Editor’s Note: Abdel Aziz, a Darfuri refugee and headmaster of the Obama School in Djabal refugee camp in eastern Chad, shares his Enough Moment. He believes that he was given the gift of education and is responsible for passing this gift on to the next generation.
“Unto whom wisdom is given, he had indeed been blessed with a great treasure” is a verse found in Al-Baqarah, the second chapter of the Koran. This Koranic verse inspires and sustains Abdel Aziz, a Darfur refugee, in his current profession as teacher and headmaster of the Obama School in the Djabal refugee camp on the Chad-Sudan border, where hundreds of thousands of Darfurians fled after the genocide.
Abdel Aziz’s journey to headmaster of the Obama School is an unlikely one because he was not always set on a trajectory of becoming a teacher, let alone a headmaster of a school. In fact, when Abdel Aziz completed secondary school in 2004, he returned home to his village in West Darfur unsure about his future but determined to use his newly acquired skills to develop his hometown. However, shortly after he returned to his village of Furbaranga, the Janjaweed attacked his village, killing men, women, and children indiscriminately. Some of Abdel Aziz’s family members were killed, and others fled to displaced-persons camps in Sudan. Abdel Aziz and his immediate family walked over fifty miles to the Chadian border, where UNHCR, the UN refugee agency, moved them into a refugee camp further inside Chad.
For the past nine* years, the Djabal refugee camp has been home to Abdel Aziz and roughly 19,000 Darfuri refugees, most of whom are children. Since they have lived in the refugee camps for years now, with no prospect of returning home until there is peace, the children in the camps desperately need access to quality education or over time they will become severely undereducated relative to their peers in Sudan.
Abdel Aziz saw immediately that there were very few qualified teachers in the refugee camps. The very small number of qualified adults in the camps often fail to respond to the call to teach because of a lack of training and the low wages. Abdel Aziz notes that “most qualified adults in the camps have forgone the teaching profession and have opted to join NGOs or even rebel groups because of the low wages.”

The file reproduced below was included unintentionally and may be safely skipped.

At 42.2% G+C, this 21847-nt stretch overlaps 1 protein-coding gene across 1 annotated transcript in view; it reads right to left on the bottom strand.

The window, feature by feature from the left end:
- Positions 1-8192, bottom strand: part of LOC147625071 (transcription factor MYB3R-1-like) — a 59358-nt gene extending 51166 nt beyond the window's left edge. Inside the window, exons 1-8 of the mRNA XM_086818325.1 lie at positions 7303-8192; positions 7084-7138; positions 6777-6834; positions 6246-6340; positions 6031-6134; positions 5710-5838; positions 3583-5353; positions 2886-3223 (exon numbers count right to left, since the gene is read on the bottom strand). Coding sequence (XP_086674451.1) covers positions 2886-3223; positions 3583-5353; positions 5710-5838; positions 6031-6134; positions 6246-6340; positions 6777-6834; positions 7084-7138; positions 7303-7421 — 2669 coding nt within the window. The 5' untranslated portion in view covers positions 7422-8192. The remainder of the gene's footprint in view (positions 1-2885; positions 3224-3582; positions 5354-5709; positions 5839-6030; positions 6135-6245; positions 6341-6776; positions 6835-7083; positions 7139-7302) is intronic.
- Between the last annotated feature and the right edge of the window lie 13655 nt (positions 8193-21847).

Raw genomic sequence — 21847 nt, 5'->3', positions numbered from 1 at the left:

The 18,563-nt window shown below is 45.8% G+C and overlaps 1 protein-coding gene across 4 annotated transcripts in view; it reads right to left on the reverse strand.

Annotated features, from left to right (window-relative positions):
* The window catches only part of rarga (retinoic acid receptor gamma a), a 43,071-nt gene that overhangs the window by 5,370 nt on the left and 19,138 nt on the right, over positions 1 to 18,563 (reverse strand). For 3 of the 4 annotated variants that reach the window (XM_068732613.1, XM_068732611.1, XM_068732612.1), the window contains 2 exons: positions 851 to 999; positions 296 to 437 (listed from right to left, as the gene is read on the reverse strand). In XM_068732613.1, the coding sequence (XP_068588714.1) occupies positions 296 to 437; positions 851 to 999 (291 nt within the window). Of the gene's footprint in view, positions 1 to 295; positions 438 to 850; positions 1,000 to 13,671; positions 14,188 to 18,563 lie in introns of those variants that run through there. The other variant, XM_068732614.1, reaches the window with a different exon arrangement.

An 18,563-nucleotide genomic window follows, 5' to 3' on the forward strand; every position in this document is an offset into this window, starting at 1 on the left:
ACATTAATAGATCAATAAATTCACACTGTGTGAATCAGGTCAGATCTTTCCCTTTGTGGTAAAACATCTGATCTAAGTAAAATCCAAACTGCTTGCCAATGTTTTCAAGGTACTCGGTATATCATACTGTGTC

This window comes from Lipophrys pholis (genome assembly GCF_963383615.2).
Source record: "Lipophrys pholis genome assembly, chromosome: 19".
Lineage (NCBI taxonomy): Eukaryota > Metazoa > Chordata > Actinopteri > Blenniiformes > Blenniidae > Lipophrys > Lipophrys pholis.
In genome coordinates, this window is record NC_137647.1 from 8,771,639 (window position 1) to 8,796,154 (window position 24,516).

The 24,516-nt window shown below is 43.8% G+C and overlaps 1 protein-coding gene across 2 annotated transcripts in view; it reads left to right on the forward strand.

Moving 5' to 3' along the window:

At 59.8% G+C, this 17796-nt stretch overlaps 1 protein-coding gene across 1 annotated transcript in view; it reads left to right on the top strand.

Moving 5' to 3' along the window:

For Abdel Aziz, the Koranic verse is significant because he believes he was given the gift of education (wisdom) in Darfur and is responsible for passing this gift on to the next generation. As a result, Abdel Aziz accepted the duty of not only being a teacher but also a headmaster. During each school year, Abdel Aziz is responsible for the welfare of more than 1,000* students in Grades 1 through 8 at Obama School.
Obama School is one of six primary schools in the Djabal refugee camp, all of which are being supported by the Darfur Dream Team’s Sister School’s Program. According to Abdel Aziz, his primary school is proudly named after President Obama because the “Darfuris feel a direct tie to America’s first African American president, and they are sure he will help the people of Darfur to find a solution to the crisis in Darfur.”
This profile and many others were compiled for The Enough Moment, a book by John Prendergast and Don Cheadle about engaged citizens – known and unknown, in the U.S. and abroad – who are mobilizing to help end genocide, rape, and the use of child soldiers in Africa. Visit the Enough Moment Wall to hear people describe their “Enough moment” and to upload a video, photo, or written testimonial of your own.
*These figures have been updated.
Check out a blog post from Darfur Dream Team’s last trip featuring Abdel Aziz’s work.
Photo: Abdel Aziz Adam (i-Act)